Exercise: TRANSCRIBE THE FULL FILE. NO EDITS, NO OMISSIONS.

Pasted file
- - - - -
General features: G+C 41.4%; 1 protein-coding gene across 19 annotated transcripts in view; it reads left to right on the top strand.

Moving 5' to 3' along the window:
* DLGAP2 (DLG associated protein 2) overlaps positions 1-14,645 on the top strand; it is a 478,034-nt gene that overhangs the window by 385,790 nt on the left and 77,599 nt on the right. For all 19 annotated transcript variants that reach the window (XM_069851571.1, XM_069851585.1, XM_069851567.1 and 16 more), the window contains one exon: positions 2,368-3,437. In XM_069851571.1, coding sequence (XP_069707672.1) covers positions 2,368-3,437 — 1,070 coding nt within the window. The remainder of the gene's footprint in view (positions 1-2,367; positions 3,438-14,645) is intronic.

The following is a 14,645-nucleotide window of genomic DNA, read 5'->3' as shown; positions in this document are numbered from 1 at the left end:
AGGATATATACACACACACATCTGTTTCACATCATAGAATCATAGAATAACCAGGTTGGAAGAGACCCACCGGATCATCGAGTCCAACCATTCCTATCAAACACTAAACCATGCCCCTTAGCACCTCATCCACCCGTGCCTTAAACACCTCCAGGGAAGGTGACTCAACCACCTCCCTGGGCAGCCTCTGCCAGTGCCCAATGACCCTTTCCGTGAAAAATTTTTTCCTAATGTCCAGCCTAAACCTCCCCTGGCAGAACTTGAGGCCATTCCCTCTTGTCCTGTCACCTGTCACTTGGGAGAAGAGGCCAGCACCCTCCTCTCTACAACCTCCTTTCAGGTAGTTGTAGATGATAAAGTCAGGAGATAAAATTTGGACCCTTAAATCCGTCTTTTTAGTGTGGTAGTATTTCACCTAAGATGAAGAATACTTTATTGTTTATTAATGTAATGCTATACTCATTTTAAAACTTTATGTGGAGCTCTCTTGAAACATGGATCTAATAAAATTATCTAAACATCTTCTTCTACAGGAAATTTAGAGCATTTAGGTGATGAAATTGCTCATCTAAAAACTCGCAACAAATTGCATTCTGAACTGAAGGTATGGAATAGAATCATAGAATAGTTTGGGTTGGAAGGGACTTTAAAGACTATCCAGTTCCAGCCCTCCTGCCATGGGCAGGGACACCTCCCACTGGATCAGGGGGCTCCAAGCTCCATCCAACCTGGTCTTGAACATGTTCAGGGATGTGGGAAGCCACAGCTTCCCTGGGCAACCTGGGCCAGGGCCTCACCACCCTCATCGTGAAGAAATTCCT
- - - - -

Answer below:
General features: G+C 41.4%; 1 protein-coding gene across 19 annotated transcripts in view; it reads left to right on the top strand.

Moving 5' to 3' along the window:
* DLGAP2 (DLG associated protein 2) overlaps positions 1-14,645 on the top strand; it is a 478,034-nt gene that overhangs the window by 385,790 nt on the left and 77,599 nt on the right. For all 19 annotated transcript variants that reach the window (XM_069851571.1, XM_069851585.1, XM_069851567.1 and 16 more), the window contains one exon: positions 2,368-3,437. In XM_069851571.1, coding sequence (XP_069707672.1) covers positions 2,368-3,437 — 1,070 coding nt within the window. The remainder of the gene's footprint in view (positions 1-2,367; positions 3,438-14,645) is intronic.

The following is a 14,645-nucleotide window of genomic DNA, read 5'->3' as shown; positions in this document are numbered from 1 at the left end:
AGGATATATACACACACACATCTGTTTCACATCATAGAATCATAGAATAACCAGGTTGGAAGAGACCCACCGGATCATCGAGTCCAACCATTCCTATCAAACACTAAACCATGCCCCTTAGCACCTCATCCACCCGTGCCTTAAACACCTCCAGGGAAGGTGACTCAACCACCTCCCTGGGCAGCCTCTGCCAGTGCCCAATGACCCTTTCCGTGAAAAATTTTTTCCTAATGTCCAGCCTAAACCTCCCCTGGCAGAACTTGAGGCCATTCCCTCTTGTCCTGTCACCTGTCACTTGGGAGAAGAGGCCAGCACCCTCCTCTCTACAACCTCCTTTCAGGTAGTTGTAGATGATAAAGTCAGGAGATAAAATTTGGACCCTTAAATCCGTCTTTTTAGTGTGGTAGTATTTCACCTAAGATGAAGAATACTTTATTGTTTATTAATGTAATGCTATACTCATTTTAAAACTTTATGTGGAGCTCTCTTGAAACATGGATCTAATAAAATTATCTAAACATCTTCTTCTACAGGAAATTTAGAGCATTTAGGTGATGAAATTGCTCATCTAAAAACTCGCAACAAATTGCATTCTGAACTGAAGGTATGGAATAGAATCATAGAATAGTTTGGGTTGGAAGGGACTTTAAAGACTATCCAGTTCCAGCCCTCCTGCCATGGGCAGGGACACCTCCCACTGGATCAGGGGGCTCCAAGCTCCATCCAACCTGGTCTTGAACATGTTCAGGGATGTGGGAAGCCACAGCTTCCCTGGGCAACCTGGGCCAGGGCCTCACCACCCTCATCGTGAAGAAATTCCT